Man's Power Over Technology
Last year, Sony Corp. unveiled a $5 million state-of-the-art trade show booth at a broadcasting convention. But the little Anchor Audio booth next to it attracted all the attention. it didn't have bright lights or glitzy graphics. It did have Joel Bauer, a North Hills, Calif., magician who specializes in trade shows. Bauer performed elaborate magic tricks, read people's minds, and kept a running dialogue extolling the virtues Anchor Audio Inc., a leading supplier of portable sound systems.
The right talent can attract a crowd of even the weariest trade show conventioneers. But the real trick is making the connection between your company or product and the performance. Bauer catches the attention of passers by by holding a $100 bill in the air. "How often do you have the chance to win $100?" he asks. He doesn't ask if they'd like to see a magic trick; he launches into one. Bauer puts the crowd at ease by working in jokes and clever repartee. He slips in praise and description of the products featured in the booth. The result: Conventioneers leave with a positive feeling they associate with the company and the desire to know more about it's products.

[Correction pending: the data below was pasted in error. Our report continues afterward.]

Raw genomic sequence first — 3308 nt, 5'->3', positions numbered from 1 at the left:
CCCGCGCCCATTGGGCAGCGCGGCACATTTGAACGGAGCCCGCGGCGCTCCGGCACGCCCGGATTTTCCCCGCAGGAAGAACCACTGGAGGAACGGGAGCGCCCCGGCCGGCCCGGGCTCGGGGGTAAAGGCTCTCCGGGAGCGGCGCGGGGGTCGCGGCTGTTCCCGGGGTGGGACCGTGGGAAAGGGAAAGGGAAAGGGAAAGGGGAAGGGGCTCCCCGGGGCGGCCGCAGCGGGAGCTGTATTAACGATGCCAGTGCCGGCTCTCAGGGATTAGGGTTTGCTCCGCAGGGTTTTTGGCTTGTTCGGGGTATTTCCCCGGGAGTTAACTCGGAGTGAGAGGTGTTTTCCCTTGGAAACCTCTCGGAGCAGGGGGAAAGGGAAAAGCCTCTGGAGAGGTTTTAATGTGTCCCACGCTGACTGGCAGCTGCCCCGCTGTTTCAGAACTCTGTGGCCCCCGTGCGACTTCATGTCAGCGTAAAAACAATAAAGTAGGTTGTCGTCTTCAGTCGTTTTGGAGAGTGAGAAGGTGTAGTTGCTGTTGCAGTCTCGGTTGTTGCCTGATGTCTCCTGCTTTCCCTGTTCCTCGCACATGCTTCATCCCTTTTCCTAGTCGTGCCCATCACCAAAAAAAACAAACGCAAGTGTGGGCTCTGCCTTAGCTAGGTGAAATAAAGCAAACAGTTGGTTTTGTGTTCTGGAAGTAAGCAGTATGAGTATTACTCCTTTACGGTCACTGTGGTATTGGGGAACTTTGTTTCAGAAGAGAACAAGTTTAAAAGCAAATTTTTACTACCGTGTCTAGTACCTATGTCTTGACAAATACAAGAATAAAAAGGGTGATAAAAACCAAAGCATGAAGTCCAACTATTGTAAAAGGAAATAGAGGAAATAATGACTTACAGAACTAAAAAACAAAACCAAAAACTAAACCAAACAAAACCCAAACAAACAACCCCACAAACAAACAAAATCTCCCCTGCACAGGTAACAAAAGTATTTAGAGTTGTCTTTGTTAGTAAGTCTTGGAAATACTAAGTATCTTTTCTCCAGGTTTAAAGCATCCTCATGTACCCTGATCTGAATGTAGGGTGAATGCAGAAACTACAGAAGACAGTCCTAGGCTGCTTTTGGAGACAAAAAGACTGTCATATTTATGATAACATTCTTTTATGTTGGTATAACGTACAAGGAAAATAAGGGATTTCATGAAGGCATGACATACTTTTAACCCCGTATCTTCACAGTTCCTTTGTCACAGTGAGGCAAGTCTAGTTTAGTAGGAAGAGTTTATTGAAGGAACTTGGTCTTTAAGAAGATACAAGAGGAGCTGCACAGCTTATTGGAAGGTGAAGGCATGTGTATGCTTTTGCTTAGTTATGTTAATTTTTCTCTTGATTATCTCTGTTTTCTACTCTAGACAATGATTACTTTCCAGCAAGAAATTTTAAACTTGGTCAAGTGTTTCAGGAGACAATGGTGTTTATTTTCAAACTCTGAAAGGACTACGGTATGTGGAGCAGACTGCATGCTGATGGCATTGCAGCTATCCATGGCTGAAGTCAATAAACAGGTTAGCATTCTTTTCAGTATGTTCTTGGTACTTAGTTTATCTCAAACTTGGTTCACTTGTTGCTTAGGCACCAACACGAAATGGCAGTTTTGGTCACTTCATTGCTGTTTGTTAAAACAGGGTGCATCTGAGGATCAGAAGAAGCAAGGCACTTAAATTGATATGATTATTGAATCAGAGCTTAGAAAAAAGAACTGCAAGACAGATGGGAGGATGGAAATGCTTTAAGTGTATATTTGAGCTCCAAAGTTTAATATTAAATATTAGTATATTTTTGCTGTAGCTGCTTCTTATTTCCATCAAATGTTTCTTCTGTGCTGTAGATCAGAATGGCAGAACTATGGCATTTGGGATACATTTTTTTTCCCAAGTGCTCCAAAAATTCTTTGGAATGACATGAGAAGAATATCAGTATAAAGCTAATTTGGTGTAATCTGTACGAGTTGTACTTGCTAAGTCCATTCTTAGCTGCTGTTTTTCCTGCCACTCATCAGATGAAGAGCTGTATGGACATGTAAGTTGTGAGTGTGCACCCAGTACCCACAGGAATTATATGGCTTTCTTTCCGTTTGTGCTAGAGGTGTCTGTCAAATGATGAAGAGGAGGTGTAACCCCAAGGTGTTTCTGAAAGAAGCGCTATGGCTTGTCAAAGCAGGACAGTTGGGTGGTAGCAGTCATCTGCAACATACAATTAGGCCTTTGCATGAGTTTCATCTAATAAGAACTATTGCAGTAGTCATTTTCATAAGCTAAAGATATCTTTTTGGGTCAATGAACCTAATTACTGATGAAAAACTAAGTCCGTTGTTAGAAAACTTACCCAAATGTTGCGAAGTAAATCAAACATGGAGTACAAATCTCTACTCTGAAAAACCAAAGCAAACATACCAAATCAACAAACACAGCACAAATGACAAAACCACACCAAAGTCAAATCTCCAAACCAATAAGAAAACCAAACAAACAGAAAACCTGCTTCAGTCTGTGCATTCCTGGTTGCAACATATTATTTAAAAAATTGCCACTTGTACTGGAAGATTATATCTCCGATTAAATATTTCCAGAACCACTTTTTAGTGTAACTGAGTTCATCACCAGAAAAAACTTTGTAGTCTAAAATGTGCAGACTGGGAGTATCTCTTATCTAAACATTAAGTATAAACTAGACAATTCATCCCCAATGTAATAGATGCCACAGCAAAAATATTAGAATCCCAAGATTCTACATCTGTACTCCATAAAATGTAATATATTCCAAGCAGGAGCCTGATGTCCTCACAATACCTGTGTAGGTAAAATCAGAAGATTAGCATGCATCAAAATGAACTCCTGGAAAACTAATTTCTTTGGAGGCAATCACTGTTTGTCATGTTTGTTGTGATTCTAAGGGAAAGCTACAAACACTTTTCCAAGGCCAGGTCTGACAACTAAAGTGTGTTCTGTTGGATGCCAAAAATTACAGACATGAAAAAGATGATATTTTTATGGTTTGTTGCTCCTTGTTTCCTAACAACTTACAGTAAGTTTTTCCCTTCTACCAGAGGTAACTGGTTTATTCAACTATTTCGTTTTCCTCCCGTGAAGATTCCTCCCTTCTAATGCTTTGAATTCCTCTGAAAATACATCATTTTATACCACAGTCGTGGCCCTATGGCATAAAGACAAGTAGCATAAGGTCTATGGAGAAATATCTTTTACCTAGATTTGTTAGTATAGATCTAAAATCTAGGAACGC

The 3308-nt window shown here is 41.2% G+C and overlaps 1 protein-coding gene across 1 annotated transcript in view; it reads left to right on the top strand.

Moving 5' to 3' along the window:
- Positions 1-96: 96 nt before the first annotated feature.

Bauer performs, Bauer drills clients about their products and marketing strategy. He individually tailors his acts around their needs. "Joel created more leads for Anchor Audio in a handful of minutes than we would collect in an entire day," says Jon Peterson, Anchor's vice president of marketing. Bauer and his associates perform for 72 corporate customers at shows around the country.